I think praying for God to show you His wrath will be liberating. Scary, humbling, and liberating.
I prayed that prayer just recently, and NOTHING could have prepared me for what came after. While it was terrible to realize somethings about myself it lead to amazing healing in myself, my husband and our marriage. It is totally freeing. I always thought if God truly revealed in me things I’d have to change, or “give up”, I’d be miserable. I now know it’s quite the opposite, I’ve never felt so free in my life. I physically feel lighter and my husband has said the same thing about himself.
I hope you have braced yourself because when you pray those dangerous prayers God doesn’t hold back. It’s as if He looks down on you and says, “Ok, you asked for it…” and so the ride begins.
I can tell you this, it’s a ride worth taking and then one worth sharing.
Thank you for your words, I can’t seem to get away from God’s leading ways lately – no matter what blog I read, what book I pick up, or what sermon I hear God is constantly reminding me to hold fast.
I dont know of anything in scripture where someone prays for the wrath of God. However, the early church did practice public confession, repentence and penetance. Perhaps this is a better method that actually allows you to move beyond your failings with a supportive community. Modern Christianity has privitized faith so much that we assume our repentence is between the individual and God. Maybe you need some communal guidance rather than praying for God to hurt you. I dont remember Jesus suggesting that.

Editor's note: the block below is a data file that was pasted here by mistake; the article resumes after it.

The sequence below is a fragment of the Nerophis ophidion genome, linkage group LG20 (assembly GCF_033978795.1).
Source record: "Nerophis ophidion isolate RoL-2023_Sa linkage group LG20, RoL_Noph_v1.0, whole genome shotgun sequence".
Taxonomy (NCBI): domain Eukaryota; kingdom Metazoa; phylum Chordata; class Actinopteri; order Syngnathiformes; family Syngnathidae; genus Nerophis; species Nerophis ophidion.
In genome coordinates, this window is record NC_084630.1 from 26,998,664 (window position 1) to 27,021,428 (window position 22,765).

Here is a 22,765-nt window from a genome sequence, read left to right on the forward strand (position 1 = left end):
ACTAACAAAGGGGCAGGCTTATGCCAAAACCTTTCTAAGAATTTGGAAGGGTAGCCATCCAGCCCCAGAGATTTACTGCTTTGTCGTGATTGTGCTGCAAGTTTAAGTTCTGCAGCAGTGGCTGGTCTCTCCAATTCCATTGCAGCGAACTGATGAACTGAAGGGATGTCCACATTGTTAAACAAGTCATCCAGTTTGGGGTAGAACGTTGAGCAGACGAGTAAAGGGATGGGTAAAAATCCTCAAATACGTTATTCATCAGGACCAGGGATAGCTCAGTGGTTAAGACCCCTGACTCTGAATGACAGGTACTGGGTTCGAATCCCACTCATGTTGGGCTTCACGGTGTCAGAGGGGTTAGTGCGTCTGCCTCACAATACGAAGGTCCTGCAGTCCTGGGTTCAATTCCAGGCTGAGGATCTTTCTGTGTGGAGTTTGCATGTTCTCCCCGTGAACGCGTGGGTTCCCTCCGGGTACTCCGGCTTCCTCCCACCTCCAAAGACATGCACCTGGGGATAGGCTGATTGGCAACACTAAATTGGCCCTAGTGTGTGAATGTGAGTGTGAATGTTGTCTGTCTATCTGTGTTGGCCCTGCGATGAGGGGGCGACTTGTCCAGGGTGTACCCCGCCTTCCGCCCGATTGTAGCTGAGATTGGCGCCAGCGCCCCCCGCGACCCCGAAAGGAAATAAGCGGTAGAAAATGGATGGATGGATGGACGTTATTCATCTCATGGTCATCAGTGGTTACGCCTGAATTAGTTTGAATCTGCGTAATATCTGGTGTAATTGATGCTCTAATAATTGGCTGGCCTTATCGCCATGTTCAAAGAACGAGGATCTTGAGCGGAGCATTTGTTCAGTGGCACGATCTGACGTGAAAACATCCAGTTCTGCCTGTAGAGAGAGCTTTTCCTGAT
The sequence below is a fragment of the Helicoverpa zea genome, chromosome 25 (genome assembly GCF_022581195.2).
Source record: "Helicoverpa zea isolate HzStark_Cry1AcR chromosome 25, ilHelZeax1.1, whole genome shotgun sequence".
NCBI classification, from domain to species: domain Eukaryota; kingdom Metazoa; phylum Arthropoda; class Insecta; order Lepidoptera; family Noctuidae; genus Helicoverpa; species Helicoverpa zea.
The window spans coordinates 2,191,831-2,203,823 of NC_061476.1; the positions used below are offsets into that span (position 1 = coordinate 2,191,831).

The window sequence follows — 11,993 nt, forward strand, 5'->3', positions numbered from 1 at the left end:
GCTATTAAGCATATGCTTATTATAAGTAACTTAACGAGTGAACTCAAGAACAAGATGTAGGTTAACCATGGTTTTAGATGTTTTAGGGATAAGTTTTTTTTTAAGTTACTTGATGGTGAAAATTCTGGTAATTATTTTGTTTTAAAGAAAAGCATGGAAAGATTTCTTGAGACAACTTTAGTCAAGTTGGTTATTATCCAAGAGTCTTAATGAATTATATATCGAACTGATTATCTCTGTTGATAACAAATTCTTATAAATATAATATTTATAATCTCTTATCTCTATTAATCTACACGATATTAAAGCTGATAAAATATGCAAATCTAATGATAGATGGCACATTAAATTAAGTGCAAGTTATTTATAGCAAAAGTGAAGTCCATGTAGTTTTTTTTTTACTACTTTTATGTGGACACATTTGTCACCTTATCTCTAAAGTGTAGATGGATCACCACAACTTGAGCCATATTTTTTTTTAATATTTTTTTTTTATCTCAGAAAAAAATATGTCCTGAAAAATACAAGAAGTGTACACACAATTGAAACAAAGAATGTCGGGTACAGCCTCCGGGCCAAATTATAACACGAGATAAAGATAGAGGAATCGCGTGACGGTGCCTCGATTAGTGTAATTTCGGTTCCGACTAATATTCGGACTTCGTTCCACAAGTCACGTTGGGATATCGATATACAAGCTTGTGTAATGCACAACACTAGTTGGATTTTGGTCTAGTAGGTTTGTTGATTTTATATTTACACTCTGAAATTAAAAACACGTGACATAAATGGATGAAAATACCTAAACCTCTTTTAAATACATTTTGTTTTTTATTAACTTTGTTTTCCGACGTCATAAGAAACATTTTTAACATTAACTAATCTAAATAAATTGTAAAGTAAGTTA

I’m glad the last person posted their comment, because it brings up an important point. There is a difference between an extreme asceticism or sadism in which we punish ourselves because we’re unable to move past our sin, and a desire to receive godly discipline. God’s wrath is His proper response in the face of sin, and in order for us to understand the darkness of our sin, it is appropriate for us to witness this side of God at times. It is not at all about punishment–it is about remembering why God hates sin, which sometimes means being allowed to observe its destructive power. That said, my desire to see God’s wrath is unrelated to my guilt, but instead reflects my desire to reconnect with this side of God in a way that convicts and transforms me in my discipleship of Christ.